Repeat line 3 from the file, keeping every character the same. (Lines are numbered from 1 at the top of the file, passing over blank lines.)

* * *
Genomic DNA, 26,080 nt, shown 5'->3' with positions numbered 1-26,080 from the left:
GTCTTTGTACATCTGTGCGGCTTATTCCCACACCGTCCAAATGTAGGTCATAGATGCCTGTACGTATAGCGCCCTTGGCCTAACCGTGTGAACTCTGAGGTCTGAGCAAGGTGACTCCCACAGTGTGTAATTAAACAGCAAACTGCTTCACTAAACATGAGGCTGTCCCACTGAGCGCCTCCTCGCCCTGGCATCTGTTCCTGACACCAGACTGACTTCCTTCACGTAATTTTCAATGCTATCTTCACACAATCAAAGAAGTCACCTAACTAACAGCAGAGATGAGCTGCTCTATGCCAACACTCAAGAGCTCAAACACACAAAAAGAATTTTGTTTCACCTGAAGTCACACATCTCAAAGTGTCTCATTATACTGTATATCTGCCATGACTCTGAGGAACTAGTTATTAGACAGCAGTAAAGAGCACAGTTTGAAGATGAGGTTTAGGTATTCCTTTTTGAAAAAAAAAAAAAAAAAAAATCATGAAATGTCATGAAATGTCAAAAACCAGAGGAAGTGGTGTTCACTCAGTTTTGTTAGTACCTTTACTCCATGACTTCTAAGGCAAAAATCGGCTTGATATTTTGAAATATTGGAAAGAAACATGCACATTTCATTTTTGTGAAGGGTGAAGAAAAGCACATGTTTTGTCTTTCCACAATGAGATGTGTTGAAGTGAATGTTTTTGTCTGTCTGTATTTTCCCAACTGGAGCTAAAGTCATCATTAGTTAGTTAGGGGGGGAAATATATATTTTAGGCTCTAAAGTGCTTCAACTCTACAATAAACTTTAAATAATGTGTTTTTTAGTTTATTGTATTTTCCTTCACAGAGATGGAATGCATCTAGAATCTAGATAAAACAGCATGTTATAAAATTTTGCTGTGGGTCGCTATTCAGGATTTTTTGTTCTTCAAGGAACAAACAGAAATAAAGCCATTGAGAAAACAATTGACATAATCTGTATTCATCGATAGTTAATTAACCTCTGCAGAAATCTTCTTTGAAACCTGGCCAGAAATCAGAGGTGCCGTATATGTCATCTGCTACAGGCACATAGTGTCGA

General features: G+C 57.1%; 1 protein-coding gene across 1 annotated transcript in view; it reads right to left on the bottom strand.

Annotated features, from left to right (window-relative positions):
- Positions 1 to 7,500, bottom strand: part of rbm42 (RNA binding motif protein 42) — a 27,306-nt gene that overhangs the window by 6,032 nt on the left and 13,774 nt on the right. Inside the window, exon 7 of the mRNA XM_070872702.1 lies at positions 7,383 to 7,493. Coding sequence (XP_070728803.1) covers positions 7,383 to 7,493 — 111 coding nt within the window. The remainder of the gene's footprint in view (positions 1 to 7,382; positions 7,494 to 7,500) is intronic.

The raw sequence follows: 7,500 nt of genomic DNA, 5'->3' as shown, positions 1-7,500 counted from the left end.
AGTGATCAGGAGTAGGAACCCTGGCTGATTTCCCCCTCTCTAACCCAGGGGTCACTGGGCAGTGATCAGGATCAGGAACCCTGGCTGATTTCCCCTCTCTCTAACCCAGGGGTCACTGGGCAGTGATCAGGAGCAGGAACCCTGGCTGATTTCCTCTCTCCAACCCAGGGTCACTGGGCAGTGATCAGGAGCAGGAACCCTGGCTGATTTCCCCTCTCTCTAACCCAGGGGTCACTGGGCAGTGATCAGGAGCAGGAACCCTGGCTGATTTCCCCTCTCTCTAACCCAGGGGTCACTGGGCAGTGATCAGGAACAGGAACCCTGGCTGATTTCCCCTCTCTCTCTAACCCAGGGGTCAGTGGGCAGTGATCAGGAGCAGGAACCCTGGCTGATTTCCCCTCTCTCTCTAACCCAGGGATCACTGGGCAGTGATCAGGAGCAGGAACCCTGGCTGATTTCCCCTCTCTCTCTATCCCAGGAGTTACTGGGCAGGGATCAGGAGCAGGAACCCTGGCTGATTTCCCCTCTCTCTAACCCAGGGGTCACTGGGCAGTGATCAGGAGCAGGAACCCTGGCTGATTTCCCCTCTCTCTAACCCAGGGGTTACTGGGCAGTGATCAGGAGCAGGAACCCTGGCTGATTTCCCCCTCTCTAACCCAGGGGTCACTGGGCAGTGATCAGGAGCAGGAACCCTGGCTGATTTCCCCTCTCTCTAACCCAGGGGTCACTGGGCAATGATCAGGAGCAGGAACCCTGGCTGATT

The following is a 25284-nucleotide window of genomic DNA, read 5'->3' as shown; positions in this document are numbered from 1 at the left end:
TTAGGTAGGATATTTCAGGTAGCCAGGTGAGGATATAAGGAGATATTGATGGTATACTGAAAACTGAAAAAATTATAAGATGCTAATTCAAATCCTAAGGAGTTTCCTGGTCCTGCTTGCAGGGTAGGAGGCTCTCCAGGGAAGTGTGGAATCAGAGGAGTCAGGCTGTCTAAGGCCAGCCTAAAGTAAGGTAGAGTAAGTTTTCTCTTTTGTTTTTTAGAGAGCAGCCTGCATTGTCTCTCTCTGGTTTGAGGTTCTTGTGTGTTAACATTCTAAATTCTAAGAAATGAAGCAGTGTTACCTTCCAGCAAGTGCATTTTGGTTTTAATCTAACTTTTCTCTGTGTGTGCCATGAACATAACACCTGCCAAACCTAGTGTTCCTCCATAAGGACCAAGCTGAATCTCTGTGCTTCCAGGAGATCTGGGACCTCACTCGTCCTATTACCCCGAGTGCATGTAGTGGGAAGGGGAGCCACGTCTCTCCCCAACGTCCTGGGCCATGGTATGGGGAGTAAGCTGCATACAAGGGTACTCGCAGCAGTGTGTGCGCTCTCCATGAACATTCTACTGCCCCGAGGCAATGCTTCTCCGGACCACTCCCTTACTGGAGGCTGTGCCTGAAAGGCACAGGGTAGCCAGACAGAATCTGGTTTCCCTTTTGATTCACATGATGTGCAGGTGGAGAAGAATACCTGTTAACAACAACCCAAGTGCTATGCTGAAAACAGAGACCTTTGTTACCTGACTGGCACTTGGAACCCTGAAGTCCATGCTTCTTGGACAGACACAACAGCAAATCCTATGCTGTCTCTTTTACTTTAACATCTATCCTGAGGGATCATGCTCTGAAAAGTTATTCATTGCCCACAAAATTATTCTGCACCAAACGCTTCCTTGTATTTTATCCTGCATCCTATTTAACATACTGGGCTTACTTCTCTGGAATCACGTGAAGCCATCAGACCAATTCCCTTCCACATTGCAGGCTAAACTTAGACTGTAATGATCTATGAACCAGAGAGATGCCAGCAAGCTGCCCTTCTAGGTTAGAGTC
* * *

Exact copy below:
General features: G+C 57.1%; 1 protein-coding gene across 1 annotated transcript in view; it reads right to left on the bottom strand.